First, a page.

Flutter Entertainment a solid bet for punting success

‘Bigger you are, the bigger the returns you can make,’ says chief executive Peter Jackson

Peter Jackson, chief executive, Paddy Power Betfair: ‘We’ve got a great team and we will have all those other things in the other states as well.’ Photograph Nick Bradshaw/The Irish Times

Peter Jackson, chief executive, Paddy Power Betfair: ‘We’ve got a great team and we will have all those other things in the other states as well.’ Photograph Nick Bradshaw/The Irish Times

 

“Our staff really are passionate about what they do,” says Peter Jackson, chief executive of Flutter Entertainment, owner of bookies Paddy Power and Betfair.

He’s walking through the Paddy Power trading floor in Flutter’s HQ in Clonskeagh, Dublin. In some ways it could be any modern office, rows of desks lined with PCs stand at right angles to the walls. But the screens show horse racing, football, golf, tennis, not what most employers want their workers watching at midday.

Sport is meat and drink to Flutter. The traders, who set the odds on races and football matches and respond as punters’ money flows in, are also fans, lending credence to claims for their passion. There are plenty other fans out there who want to bet against them. Jackson estimates that the sports betting and gaming business is worth $450 billion (€398 billion) globally.

The group’s name change, to Flutter Entertainment from Paddy Power Betfair, is meant to reflect its own international ambitions. It is a holding company for the Irish and British bookies and racing form specialist, Timeform, Fanduel in the US, Sportsbet in Australia and Adjarabet in Georgia. It also has a presence in other countries.

Jackson believes that only 11 per cent of the $450 billion global market is online, meaning that 89 per cent, $400 billion, is not.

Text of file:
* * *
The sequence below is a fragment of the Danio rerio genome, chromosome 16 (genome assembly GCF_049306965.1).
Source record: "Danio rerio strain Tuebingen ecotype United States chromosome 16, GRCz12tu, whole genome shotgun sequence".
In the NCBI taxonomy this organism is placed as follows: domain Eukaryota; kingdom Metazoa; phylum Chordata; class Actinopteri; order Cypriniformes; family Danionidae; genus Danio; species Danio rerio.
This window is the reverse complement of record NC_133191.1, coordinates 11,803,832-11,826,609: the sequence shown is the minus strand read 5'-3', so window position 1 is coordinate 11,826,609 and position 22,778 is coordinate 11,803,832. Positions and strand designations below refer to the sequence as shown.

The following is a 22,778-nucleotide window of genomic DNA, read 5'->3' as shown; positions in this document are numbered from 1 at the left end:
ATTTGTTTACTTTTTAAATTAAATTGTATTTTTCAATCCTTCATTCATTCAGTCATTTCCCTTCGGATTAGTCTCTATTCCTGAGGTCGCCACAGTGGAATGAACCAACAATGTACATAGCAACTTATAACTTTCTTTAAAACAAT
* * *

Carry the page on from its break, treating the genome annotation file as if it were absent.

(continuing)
In the US “a big chunk” of that is poised to come on stream. Thirteen months ago, the federal Supreme Court declared the Professional and Amateur Sports Protection Act 1992 (Paspa) unconstitutional, paving the way for individual states to legalise betting on sports such as football, basketball and baseball, opening a market potentially valued at $120 billion.

The US has loomed large in his sights for much of his time as chief executive

“May 14th, one day it may become a company holiday,” says Jackson recalling the ruling’s date. He was barely five months in the job, so the US has loomed large in his sights for much of his time as chief executive. Nine days after the court shot down Paspa, he oversaw Paddy Power Betfair’s purchase of a majority stake in Fanduel, a fantasy sports business where fans pit their wits against each other predicting possible results and other outcomes from the day’s sports events for cash prizes. Shortly afterwards, it agreed a deal with Meadowlands racetrack and casino in New Jersey, giving it a foothold in the state that challenged the act and became the first to legalise sports betting.

Both were important stepping stones into the market. Before they merged to form Flutter’s springboard, Paddy Power and Betfair guessed that Paspa’s days were numbered. “Independently, pre-merger, they were trying to work out what the right route was to position themselves in the event that America legalised sports betting,” Jackson explains.